Tropical Forests, Jungle Wildlife, Two Oceans & More, on Costa Rica's Most Diverse Nature Adventure!
Day 1: San Jose, Costa Rica
Our Costa Rica adventure tour begins on arrival in San Jose, where we transfer to our hotel. This evening, gather for a welcome dinner with our Expedition Leader.
Day 2: Tortuguero National Park / Private Boat Cruise
A morning chartered flight takes us directly to Tortuguero, considered by many the best place to view wildlife in Costa Rica. We’re quickly immersed in tropical
wilderness as we make our way by boat through the canals to our ecolodge. This morning, we explore the river mouth and visit the Sea Turtle Conservancy. Tortuguero is famous for its green sea turtles, which nest here from approximately July to October. We’ll learn in detail about these endangered creatures, then take a walk through Tortuguero village to renowned Miss Junnie’s restaurant for a typical Caribbean lunch. Chat with a local resident to learn about the importance of coconuts as a food source during Tortuguero's initial settlement and their continuing prominence in the Caribbean diet, and taste the coconut water inside the freshly cracked fruit. This afternoon, a private boat cruise reveals plentiful wildlife as we navigate the maze of canals that lace the dense rain forest
. We may see spider, howler and white-faced capuchin monkeys, tree sloths, caimans and a spectrum of colorful birds.
Please Note: All travelers will have the complimentary opportunity to "adopt" an endangered sea turtle during our visit to the Sea Turtle Conservancy. The adoption process includes material about this conservation program, an adoption form and a free one-year membership to the conservancy. Membership allows participants to track the status of their turtle. Guests traveling from July through October may be able to book an optional excursion to see sea turtles on the beach late at night. Though we can't book this activity in advance or guarantee availability, our Expedition Leader can arrange it upon arrival through the lodge, if space is available.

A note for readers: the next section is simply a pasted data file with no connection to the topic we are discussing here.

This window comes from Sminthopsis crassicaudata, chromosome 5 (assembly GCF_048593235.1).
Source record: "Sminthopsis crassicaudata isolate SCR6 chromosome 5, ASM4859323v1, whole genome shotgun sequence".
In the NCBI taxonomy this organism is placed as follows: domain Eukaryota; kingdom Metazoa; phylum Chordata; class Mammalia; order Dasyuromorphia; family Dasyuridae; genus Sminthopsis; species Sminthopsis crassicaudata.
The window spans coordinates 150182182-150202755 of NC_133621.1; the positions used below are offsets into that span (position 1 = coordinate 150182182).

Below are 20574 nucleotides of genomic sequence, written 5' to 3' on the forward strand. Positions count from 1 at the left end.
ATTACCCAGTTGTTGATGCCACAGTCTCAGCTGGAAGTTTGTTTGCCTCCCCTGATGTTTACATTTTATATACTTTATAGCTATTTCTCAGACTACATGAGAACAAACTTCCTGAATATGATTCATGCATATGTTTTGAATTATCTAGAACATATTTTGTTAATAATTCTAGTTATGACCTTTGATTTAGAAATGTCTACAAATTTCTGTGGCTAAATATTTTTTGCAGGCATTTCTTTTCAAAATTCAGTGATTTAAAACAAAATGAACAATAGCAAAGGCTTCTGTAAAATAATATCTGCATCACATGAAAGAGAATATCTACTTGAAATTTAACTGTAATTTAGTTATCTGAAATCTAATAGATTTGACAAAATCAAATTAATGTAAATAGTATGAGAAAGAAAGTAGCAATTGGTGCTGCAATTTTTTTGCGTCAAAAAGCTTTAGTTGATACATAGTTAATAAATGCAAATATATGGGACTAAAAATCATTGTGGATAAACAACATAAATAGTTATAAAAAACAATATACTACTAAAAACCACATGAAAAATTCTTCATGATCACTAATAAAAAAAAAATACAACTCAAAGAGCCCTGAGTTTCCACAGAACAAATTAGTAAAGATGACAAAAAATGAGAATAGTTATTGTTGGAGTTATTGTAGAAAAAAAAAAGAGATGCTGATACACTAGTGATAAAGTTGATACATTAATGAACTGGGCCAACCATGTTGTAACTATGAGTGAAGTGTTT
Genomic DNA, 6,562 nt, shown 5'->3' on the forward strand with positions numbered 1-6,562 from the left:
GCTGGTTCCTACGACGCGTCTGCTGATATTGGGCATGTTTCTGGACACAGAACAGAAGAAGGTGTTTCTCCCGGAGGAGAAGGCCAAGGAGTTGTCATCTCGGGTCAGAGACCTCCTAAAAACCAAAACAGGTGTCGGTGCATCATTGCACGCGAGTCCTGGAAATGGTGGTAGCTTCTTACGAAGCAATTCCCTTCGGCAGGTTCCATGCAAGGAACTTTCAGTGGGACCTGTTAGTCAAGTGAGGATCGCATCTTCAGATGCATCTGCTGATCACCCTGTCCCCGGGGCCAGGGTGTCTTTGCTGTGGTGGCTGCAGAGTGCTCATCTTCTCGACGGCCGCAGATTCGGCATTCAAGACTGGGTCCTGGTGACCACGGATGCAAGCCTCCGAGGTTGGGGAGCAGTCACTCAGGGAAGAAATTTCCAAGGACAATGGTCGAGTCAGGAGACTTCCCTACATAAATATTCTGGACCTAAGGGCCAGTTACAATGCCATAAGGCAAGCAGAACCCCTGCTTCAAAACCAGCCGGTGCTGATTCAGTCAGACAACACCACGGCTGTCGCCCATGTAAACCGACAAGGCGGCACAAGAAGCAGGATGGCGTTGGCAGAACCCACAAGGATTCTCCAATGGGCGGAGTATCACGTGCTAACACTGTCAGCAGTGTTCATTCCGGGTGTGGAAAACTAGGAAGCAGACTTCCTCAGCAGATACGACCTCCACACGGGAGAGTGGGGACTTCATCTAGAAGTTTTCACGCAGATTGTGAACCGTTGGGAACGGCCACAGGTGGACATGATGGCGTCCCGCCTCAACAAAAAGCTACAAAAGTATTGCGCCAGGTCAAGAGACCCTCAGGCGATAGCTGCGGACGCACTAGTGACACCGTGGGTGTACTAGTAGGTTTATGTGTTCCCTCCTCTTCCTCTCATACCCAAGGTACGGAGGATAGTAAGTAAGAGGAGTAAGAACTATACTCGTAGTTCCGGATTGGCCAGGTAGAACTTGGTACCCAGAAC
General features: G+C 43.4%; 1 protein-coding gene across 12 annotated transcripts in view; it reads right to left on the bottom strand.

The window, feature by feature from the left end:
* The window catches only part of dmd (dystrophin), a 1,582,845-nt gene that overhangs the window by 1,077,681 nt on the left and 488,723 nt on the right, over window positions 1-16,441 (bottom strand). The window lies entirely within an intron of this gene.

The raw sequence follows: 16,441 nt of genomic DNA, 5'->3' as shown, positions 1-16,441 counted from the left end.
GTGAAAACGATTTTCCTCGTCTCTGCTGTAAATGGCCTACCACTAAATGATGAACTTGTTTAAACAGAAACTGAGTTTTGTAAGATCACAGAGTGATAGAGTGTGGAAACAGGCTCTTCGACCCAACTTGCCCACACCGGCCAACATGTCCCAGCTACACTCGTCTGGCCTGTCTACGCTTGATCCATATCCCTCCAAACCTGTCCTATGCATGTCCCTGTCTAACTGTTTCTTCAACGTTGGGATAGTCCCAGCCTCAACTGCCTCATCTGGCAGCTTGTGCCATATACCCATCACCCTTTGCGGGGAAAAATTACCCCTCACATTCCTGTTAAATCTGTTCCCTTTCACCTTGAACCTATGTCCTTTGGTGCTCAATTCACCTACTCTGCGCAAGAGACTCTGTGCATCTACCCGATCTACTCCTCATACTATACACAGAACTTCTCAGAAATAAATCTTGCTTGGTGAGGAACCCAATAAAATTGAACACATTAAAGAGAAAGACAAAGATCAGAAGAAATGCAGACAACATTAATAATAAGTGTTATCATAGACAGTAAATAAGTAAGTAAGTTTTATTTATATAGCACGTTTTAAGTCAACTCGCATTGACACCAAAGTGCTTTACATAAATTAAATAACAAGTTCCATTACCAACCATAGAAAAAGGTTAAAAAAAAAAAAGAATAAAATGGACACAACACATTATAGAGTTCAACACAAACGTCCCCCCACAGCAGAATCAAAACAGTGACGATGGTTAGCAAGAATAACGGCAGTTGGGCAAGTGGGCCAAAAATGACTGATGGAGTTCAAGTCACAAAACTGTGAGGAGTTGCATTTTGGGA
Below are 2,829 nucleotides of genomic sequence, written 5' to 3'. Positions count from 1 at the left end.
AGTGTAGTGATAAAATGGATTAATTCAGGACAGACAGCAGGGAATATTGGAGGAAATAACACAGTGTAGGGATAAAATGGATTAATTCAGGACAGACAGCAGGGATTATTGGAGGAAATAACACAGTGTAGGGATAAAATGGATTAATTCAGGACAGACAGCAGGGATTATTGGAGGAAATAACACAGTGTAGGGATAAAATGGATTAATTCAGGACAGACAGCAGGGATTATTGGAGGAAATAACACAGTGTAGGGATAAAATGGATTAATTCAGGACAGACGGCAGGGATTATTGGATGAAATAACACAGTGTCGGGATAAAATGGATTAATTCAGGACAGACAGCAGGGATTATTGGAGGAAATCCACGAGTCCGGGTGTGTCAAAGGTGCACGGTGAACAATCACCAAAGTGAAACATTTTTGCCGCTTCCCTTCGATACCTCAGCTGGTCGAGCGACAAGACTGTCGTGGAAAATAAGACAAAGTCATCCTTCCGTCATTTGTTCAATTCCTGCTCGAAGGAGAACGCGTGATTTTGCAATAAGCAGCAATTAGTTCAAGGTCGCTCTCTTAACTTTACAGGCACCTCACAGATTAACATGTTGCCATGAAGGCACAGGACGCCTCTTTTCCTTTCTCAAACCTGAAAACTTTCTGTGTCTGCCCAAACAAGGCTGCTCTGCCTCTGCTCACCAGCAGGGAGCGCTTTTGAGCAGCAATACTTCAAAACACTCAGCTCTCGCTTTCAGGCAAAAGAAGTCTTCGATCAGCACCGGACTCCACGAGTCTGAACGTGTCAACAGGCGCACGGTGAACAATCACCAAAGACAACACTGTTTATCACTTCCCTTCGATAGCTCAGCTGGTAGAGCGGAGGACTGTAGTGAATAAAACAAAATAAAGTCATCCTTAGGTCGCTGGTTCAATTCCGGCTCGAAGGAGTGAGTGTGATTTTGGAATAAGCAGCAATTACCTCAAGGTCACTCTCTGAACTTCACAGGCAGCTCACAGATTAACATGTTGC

Day 3: Tortuguero—Private Boat Cruise & Hike
A dawn birding excursion is an option for early risers. Tortuguero is home to hundreds of different bird species including the endangered green macaw, Amazon kingfisher
, egrets, herons and
toucans. After breakfast, we take a morning boat cruise through the canals that wind through the jungle. Here in the tropics, steady sunlight, constant rain and
warm temperatures create an intense incubator for a profusion of species. Traveling by boat allows us to traverse a large swath of Tortuguero's rain forest, revealing fascinating microhabitats and varied wildlife not easily viewed on land. Later, we explore a network of private trails on foot in search of more tropical wildlife before enjoying one last private boat cruise. The lagoons, canals and
beaches—where the ocean and freshwater meet—create an environment rich in biodiversity that's endlessly fascinating for nature lovers to explore.
Day 4: Tortuguero / Osa Peninsula—Corcovado National Park
Our destination today is the Osa Peninsula, which juts out into the ocean at the southern end of Costa Rica's Pacific coast. Just getting to our accommodations at Casa Corcovado Jungle Lodge is an adventure. We fly direct via chartered plane to Osa
Peninsula, where 4-wheel-drive vehicles transport us to the village of Agujitas at Drake Bay. Here, we board a boat and make a wet landing on the beach, then ride tractors up the hill to reach our accommodations for the next three nights: a luxury ecolodge